Trending: Redfin lays off 7% of staff, furloughs hundreds of agents due to COVID-19 impact on housing demand

Apple this week started paying out a $400 million settlement of a class-action lawsuit for e-book price fixing, and you might get some free stuff out of it.

PreLaunchImageEligible customers — people who bought an e-book published by Hachette Book Group, HarperCollins Publishers, Simon & Schuster, Penguin Books or Macmillan Publishers between April 1, 2010, and May 21, 2012 — got a $6.93 credit for each New York Times bestseller bought during that time period, and $1.57 for other e-books. That is double what customers lost due to the price fixing.

If you didn’t buy an e-book book during that time period from those publishers — or like me you prefer paper — then no credit for you.

The settlement applies to customers of major book retailers like Amazon, Barnes & Noble, Apple and Kobo.

Here’s the gist of the lawsuit: Amazon used to sell e-books for Kindle at a price of $9.99. Apple, looking to compete in the e-book sphere “illegally colluded with a group of five publishing companies to manipulate the e-book market by artificially raising the price of e-books, lowering competition and charging consumers higher prices,” according to an analysis by Hagens Berman, a Seattle law firm that helped litigate the lawsuit. That led to price increases on e-books of 30 to 50 percent. Amazon was not involved in the lawsuit, which included 33 attorneys general.

Apple lost a trial in June 2013 and agreed to pay $400 million in a settlement to consumers if its appeals were denied. An appeals court denied Apple’s claim and the Supreme Court refused to hear its case, so the settlement went into effect. The publishers had agreed to a $166 million settlement before the trial.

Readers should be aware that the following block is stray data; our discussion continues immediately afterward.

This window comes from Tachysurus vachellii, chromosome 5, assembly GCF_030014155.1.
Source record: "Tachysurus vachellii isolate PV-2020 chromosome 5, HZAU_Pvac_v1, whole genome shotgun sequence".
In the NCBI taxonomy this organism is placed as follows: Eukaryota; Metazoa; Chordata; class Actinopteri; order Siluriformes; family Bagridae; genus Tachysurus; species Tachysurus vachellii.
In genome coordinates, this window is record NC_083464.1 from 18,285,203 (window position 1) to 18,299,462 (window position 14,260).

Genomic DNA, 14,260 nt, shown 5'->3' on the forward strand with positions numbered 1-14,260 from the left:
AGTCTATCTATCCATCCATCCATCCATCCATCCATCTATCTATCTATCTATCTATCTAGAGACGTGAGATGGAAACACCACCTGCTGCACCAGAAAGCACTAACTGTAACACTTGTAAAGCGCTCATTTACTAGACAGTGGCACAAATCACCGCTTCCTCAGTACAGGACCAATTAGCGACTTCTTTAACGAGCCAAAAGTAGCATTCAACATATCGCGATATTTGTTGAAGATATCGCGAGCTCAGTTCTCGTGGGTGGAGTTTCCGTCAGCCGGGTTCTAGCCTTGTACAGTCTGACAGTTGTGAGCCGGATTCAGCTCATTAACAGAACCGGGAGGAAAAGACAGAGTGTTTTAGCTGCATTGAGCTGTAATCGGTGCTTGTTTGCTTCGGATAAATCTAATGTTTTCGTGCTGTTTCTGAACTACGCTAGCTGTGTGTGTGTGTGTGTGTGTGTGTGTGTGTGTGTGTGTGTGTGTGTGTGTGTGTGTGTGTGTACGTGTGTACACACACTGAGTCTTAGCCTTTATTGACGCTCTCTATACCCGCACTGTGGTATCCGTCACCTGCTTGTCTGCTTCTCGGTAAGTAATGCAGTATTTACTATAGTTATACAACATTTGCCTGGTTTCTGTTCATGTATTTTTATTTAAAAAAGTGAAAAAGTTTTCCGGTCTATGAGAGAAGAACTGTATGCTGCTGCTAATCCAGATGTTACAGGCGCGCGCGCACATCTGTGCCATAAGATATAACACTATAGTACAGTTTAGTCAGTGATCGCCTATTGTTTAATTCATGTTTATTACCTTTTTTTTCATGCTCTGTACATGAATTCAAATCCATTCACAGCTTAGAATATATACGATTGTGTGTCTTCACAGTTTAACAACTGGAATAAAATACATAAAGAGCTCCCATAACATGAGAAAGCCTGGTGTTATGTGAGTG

Those eligible for settlement credits got an email from Amazon on Tuesday detailing the credit, what it is good for (anything on Amazon except for gift cards and some subscriptions) and when it expires (June 24 of next year). Eligible customers don’t have to do anything to receive their credit; it has been automatically applied to their Amazon account.

As an example, here’s an email received by one GeekWire staffer this week.

You now have a credit of $XX.XX in your Amazon account. Apple, Inc. (Apple) funded this credit to settle antitrust lawsuits brought by State Attorneys General and Class Plaintiffs about the price of electronic books (eBooks). As a result of this Settlement, qualifying eBook purchases from any retailer are eligible for a credit. You previously received an email informing you that you were eligible for this credit. The Court in charge of these cases has now approved the Apple Settlement. If you did not receive that email or for more information about your credit, please visit

You don’t have to do anything to claim your credit, we have already added it to your Amazon account. We will automatically apply your available credit to your purchase of qualifying items through Amazon, an Amazon device or an Amazon app. The credit applied to your purchase will appear as a gift card in your order summary and in your account history. In order to spend your credit, please visit the Kindle bookstore or Amazon. If your account does not reflect this credit, please contact Amazon customer service.

Your credit is valid for one year and will expire after June 24, 2017, by order of the Court. If you have not used it, we will remind you of your credit before it expires.

Like what you're reading? Subscribe to GeekWire's free newsletters to catch every headline


Job Listings on GeekWork

Executive AssistantRad Power Bikes
Find more jobs on GeekWork. Employers, post a job here.